With Citigroup (C) back on its feet after a scary few years, Richard Parsons is reportedly thinking about stepping down as the financial giant’s chairman.

According to The Wall Street Journal, Parsons, 63, is expected to make a final decision on a possible exit by early March.

Parsons, the former CEO of media heavyweight Time Warner (TWX), was tapped as Citi’s chairman in 2009 as the U.S. government gave the bank a massive bailout to prevent its collapse. Parsons was also on Citi’s board of directors since 1996.

Now that Citi has seriously improved its health under the leadership of CEO Vikram Pandit, Parsons wants to focus on “other interests,” the Journal reported.

No matter what Parsons decides about his future, Citigroup is not expected to give Pandit the chairman title, despite the fact he has earned the respect of the company’s directors, the paper said.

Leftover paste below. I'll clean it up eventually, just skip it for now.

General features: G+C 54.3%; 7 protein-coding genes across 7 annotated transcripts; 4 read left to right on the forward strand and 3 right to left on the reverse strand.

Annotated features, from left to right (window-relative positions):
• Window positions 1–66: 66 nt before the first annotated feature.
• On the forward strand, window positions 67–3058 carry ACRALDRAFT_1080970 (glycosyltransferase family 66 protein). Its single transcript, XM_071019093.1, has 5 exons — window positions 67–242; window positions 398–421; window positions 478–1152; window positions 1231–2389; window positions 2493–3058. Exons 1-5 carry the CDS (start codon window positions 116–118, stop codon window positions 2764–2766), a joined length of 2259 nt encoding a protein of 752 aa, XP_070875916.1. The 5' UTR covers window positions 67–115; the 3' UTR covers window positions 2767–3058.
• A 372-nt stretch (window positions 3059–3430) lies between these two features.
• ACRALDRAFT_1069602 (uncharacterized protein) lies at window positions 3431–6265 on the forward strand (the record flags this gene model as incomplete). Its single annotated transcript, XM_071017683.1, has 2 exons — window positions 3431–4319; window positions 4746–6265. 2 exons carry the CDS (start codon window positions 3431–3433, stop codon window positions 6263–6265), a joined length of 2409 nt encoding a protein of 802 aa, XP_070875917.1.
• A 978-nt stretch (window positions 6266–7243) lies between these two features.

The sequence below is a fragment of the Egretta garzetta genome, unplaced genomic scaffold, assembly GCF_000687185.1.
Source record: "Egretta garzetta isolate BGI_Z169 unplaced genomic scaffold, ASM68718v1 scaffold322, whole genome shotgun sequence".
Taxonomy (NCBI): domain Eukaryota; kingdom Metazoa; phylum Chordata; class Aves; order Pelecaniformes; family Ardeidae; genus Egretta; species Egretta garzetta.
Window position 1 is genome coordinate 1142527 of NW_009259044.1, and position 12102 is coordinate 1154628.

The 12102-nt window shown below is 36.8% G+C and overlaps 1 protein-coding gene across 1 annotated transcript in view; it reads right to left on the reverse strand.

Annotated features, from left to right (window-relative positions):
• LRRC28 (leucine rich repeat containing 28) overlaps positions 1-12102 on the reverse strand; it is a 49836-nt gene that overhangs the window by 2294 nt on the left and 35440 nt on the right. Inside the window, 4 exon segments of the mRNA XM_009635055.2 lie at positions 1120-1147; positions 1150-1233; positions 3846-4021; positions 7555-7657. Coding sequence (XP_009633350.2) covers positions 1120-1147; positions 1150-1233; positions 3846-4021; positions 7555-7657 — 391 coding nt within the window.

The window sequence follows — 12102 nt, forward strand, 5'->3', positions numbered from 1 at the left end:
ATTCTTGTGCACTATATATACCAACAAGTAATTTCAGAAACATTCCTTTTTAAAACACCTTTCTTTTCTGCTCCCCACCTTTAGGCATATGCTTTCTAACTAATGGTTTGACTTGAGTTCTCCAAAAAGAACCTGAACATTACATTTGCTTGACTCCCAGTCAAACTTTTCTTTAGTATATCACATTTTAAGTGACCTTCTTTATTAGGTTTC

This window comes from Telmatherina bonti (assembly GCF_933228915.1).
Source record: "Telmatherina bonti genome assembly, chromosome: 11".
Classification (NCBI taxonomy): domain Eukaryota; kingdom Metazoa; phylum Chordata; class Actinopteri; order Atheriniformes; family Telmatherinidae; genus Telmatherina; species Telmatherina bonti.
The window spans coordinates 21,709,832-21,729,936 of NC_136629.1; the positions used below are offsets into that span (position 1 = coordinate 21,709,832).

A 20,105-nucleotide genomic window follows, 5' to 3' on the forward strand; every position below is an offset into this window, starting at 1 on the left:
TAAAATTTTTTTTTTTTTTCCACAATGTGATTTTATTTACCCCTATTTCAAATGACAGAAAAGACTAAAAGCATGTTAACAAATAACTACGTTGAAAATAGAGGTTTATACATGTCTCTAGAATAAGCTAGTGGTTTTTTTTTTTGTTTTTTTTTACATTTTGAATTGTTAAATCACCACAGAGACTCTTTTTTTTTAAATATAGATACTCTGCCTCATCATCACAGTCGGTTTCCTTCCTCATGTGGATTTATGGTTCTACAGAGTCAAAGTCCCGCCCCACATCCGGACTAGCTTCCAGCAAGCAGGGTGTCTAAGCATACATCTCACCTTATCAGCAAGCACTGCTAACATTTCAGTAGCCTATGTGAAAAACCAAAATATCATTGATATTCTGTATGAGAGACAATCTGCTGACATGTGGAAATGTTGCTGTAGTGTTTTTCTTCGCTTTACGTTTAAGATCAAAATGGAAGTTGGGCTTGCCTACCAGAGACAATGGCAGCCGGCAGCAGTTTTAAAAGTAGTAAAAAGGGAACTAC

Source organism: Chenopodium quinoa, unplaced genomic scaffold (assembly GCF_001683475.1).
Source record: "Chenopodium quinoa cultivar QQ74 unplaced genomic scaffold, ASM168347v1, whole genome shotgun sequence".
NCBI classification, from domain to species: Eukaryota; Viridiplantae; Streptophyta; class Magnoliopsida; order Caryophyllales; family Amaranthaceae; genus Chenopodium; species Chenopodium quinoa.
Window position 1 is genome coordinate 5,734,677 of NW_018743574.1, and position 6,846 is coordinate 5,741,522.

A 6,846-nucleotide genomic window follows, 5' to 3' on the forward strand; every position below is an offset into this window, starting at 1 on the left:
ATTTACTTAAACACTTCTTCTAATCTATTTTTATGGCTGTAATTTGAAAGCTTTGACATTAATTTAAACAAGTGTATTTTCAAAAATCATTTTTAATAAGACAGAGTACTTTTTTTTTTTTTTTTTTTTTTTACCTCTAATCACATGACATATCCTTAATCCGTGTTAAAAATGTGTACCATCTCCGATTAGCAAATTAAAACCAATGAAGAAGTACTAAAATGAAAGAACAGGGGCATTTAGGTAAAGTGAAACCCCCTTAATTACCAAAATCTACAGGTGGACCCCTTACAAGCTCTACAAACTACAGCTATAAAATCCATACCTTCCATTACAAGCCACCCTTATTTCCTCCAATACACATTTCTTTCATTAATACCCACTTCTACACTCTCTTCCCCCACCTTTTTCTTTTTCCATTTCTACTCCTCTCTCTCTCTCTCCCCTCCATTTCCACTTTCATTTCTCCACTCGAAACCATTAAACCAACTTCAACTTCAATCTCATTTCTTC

While some bank executives, such as JPMorgan Chase’s (JPM) Jamie Dimon and Morgan Stanley’s (MS) James Gorman, hold both the CEO and chairman titles, regulators and corporate governance experts have urged boards to separate the key posts.

The only other remaining pre-financial crisis directors at Citi, Alain J.P. Belda and Judith Rodin, could also soon step aside, the Journal reported.

In a sign of how things have turned around at Citi, on Monday analysts at Goldman Sachs (GS) upgraded Citi’s stock to “buy” from “neutral” and added the company to its top picks among U.S. banks list.

Shares of Citi slumped 1.6% to $30.34 Monday, putting them on track to erase some of their early 2012 surge of close to 18%.

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